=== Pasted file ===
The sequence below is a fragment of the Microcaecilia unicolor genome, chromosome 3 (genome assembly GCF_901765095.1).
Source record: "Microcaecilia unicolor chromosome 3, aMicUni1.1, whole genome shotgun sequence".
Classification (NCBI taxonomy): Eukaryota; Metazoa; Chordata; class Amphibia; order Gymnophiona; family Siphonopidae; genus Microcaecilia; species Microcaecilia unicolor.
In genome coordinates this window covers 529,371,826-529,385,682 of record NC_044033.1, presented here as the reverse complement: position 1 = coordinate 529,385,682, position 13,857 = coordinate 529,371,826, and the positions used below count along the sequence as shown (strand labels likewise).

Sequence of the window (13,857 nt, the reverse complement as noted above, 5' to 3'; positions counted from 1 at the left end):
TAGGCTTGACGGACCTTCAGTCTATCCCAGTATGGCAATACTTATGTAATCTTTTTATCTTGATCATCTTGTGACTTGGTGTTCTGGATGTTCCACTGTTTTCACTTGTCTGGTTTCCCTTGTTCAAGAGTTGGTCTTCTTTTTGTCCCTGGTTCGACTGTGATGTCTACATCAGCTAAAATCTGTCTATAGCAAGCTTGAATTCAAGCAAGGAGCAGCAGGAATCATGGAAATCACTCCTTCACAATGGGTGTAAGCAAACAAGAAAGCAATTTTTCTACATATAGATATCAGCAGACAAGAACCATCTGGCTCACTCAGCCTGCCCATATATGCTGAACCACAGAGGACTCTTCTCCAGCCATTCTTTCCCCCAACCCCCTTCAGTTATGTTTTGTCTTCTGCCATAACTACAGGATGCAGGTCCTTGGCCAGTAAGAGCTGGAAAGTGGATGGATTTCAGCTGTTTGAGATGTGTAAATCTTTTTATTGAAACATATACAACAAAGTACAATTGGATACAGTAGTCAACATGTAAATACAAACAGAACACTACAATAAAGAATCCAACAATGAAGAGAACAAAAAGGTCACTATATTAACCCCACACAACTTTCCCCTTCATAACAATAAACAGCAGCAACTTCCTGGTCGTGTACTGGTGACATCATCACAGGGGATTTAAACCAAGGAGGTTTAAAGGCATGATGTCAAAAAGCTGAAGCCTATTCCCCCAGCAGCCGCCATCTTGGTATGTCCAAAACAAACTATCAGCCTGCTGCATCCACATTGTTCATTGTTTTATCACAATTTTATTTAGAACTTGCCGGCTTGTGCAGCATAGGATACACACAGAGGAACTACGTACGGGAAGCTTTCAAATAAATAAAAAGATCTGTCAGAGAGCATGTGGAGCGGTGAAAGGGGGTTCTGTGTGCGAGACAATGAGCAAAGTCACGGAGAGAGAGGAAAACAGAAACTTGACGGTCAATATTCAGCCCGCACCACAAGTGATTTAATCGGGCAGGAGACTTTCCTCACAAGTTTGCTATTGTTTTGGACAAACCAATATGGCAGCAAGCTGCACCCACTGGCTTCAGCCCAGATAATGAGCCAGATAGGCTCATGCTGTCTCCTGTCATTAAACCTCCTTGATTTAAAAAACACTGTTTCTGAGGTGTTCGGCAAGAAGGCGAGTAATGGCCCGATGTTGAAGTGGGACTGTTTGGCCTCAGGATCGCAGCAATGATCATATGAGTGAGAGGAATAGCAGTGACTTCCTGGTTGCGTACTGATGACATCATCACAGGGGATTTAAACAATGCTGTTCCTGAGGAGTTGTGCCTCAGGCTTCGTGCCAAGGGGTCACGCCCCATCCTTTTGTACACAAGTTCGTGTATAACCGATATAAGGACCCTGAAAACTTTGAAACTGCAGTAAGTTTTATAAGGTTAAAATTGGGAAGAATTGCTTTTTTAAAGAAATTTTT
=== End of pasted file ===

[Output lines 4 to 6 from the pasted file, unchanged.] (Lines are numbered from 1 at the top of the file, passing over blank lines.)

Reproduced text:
In genome coordinates this window covers 529,371,826-529,385,682 of record NC_044033.1, presented here as the reverse complement: position 1 = coordinate 529,385,682, position 13,857 = coordinate 529,371,826, and the positions used below count along the sequence as shown (strand labels likewise).

Sequence of the window (13,857 nt, the reverse complement as noted above, 5' to 3'; positions counted from 1 at the left end):
TAGGCTTGACGGACCTTCAGTCTATCCCAGTATGGCAATACTTATGTAATCTTTTTATCTTGATCATCTTGTGACTTGGTGTTCTGGATGTTCCACTGTTTTCACTTGTCTGGTTTCCCTTGTTCAAGAGTTGGTCTTCTTTTTGTCCCTGGTTCGACTGTGATGTCTACATCAGCTAAAATCTGTCTATAGCAAGCTTGAATTCAAGCAAGGAGCAGCAGGAATCATGGAAATCACTCCTTCACAATGGGTGTAAGCAAACAAGAAAGCAATTTTTCTACATATAGATATCAGCAGACAAGAACCATCTGGCTCACTCAGCCTGCCCATATATGCTGAACCACAGAGGACTCTTCTCCAGCCATTCTTTCCCCCAACCCCCTTCAGTTATGTTTTGTCTTCTGCCATAACTACAGGATGCAGGTCCTTGGCCAGTAAGAGCTGGAAAGTGGATGGATTTCAGCTGTTTGAGATGTGTAAATCTTTTTATTGAAACATATACAACAAAGTACAATTGGATACAGTAGTCAACATGTAAATACAAACAGAACACTACAATAAAGAATCCAACAATGAAGAGAACAAAAAGGTCACTATATTAACCCCACACAACTTTCCCCTTCATAACAATAAACAGCAGCAACTTCCTGGTCGTGTACTGGTGACATCATCACAGGGGATTTAAACCAAGGAGGTTTAAAGGCATGATGTCAAAAAGCTGAAGCCTATTCCCCCAGCAGCCGCCATCTTGGTATGTCCAAAACAAACTATCAGCCTGCTGCATCCACATTGTTCATTGTTTTATCACAATTTTATTTAGAACTTGCCGGCTTGTGCAGCATAGGATACACACAGAGGAACTACGTACGGGAAGCTTTCAAATAAATAAAAAGATCTGTCAGAGAGCATGTGGAGCGGTGAAAGGGGGTTCTGTGTGCGAGACAATGAGCAAAGTCACGGAGAGAGAGGAAAACAGAAACTTGACGGTCAATATTCAGCCCGCACCACAAGTGATTTAATCGGGCAGGAGACTTTCCTCACAAGTTTGCTATTGTTTTGGACAAACCAATATGGCAGCAAGCTGCACCCACTGGCTTCAGCCCAGATAATGAGCCAGATAGGCTCATGCTGTCTCCTGTCATTAAACCTCCTTGATTTAAAAAACACTGTTTCTGAGGTGTTCGGCAAGAAGGCGAGTAATGGCCCGATGTTGAAGTGGGACTGTTTGGCCTCAGGATCGCAGCAATGATCATATGAGTGAGAGGAATAGCAGTGACTTCCTGGTTGCGTACTGATGACATCATCACAGGGGATTTAAACAATGCTGTTCCTGAGGAGTTGTGCCTCAGGCTTCGTGCCAAGGGGTCACGCCCCATCCTTTTGTACACAAGTTCGTGTATAACCGATATAAGGACCCTGAAAACTTTGAAACTGCAGTAAGTTTTATAAGGTTAAAATTGGGAAGAATTGCTTTTTTAAAGAAATTTTT